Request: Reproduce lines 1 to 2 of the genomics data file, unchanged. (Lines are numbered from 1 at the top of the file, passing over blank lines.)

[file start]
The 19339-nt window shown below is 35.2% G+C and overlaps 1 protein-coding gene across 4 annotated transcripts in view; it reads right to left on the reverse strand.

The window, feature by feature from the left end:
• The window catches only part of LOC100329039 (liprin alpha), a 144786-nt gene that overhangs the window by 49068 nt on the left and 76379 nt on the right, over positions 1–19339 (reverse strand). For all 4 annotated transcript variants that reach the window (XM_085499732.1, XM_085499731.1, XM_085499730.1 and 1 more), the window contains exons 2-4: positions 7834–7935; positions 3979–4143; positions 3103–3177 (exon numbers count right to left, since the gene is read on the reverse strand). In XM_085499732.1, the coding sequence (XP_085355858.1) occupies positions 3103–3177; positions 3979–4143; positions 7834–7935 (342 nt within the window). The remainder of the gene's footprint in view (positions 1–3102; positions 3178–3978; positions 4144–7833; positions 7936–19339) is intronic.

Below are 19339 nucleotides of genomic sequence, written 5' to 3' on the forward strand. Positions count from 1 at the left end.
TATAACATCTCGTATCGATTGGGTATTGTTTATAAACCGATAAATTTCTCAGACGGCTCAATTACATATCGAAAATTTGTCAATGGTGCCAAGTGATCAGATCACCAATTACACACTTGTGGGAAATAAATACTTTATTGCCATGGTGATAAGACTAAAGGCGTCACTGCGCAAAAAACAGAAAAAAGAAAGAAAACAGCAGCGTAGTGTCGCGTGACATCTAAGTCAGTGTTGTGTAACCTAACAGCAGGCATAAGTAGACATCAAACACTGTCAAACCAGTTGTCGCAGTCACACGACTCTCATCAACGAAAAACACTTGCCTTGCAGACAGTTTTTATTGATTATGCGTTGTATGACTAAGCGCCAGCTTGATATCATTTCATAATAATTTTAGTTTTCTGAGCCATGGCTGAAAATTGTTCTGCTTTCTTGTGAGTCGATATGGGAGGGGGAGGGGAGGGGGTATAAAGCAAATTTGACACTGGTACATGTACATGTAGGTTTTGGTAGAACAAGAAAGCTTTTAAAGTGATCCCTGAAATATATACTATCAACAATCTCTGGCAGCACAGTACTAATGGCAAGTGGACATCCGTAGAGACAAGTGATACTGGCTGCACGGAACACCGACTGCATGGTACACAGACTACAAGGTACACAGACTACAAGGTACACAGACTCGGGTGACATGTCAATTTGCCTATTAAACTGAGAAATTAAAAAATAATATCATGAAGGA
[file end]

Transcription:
The 19339-nt window shown below is 35.2% G+C and overlaps 1 protein-coding gene across 4 annotated transcripts in view; it reads right to left on the reverse strand.

The window, feature by feature from the left end: